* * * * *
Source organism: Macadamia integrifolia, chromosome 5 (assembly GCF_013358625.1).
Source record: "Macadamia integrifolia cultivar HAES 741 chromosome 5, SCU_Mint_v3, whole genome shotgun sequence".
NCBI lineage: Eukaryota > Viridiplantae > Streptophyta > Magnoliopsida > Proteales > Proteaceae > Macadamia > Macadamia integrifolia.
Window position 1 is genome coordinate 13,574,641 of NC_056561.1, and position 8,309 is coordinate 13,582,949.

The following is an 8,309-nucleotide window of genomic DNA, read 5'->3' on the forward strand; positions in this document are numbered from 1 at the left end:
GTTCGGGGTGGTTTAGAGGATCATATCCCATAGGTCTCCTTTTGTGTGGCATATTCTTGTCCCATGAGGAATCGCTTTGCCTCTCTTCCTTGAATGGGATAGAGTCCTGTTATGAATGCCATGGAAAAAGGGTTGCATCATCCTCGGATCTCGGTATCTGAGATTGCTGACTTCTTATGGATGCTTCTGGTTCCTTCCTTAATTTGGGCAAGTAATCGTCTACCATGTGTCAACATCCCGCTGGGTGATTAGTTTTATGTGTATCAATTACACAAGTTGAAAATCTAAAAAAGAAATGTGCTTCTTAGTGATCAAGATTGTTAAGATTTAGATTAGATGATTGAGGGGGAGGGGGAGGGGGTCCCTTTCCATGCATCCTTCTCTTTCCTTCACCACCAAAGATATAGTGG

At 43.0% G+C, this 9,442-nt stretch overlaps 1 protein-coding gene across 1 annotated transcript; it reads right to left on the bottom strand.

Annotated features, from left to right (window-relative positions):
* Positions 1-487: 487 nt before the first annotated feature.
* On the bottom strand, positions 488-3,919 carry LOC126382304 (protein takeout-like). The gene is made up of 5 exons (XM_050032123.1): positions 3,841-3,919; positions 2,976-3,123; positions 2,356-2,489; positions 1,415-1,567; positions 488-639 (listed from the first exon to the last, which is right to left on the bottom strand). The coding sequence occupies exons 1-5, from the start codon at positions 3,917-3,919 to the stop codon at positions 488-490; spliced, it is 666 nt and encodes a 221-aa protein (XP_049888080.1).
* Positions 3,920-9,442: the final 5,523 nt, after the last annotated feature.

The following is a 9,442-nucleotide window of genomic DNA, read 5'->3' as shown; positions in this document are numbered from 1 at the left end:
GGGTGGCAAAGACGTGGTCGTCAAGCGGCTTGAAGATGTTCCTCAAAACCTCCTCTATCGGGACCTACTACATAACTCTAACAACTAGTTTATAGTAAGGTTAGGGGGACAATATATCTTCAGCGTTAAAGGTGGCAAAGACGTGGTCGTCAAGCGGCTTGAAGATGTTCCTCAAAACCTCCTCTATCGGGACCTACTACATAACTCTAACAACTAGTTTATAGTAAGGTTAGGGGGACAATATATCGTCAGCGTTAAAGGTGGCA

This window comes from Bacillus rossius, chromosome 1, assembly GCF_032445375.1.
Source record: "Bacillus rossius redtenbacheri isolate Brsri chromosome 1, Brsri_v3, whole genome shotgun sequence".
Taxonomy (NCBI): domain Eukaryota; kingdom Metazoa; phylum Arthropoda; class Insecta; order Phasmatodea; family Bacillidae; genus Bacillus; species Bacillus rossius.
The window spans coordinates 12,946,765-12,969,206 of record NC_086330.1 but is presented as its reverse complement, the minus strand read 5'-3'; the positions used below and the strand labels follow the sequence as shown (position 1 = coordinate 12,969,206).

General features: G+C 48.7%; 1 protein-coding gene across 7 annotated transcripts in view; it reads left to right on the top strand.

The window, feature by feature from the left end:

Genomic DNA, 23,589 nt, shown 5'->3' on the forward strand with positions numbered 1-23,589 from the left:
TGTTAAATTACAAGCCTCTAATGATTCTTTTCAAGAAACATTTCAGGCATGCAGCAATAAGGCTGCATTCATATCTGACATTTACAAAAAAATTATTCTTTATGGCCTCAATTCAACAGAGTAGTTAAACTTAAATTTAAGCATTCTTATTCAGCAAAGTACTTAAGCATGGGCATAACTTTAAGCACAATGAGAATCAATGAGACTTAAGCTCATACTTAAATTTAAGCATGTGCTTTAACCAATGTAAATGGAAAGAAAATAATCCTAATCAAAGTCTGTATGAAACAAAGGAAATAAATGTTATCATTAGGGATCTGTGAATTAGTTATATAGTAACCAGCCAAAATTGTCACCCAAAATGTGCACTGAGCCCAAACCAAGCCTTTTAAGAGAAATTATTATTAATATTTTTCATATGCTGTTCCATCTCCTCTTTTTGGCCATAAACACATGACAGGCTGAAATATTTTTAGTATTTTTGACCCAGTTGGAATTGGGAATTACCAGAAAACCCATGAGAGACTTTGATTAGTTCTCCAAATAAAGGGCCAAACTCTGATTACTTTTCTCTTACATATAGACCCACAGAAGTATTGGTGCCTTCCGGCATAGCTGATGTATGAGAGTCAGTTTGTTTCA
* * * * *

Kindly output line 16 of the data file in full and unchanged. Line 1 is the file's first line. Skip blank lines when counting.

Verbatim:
Taxonomy (NCBI): domain Eukaryota; kingdom Metazoa; phylum Arthropoda; class Insecta; order Phasmatodea; family Bacillidae; genus Bacillus; species Bacillus rossius.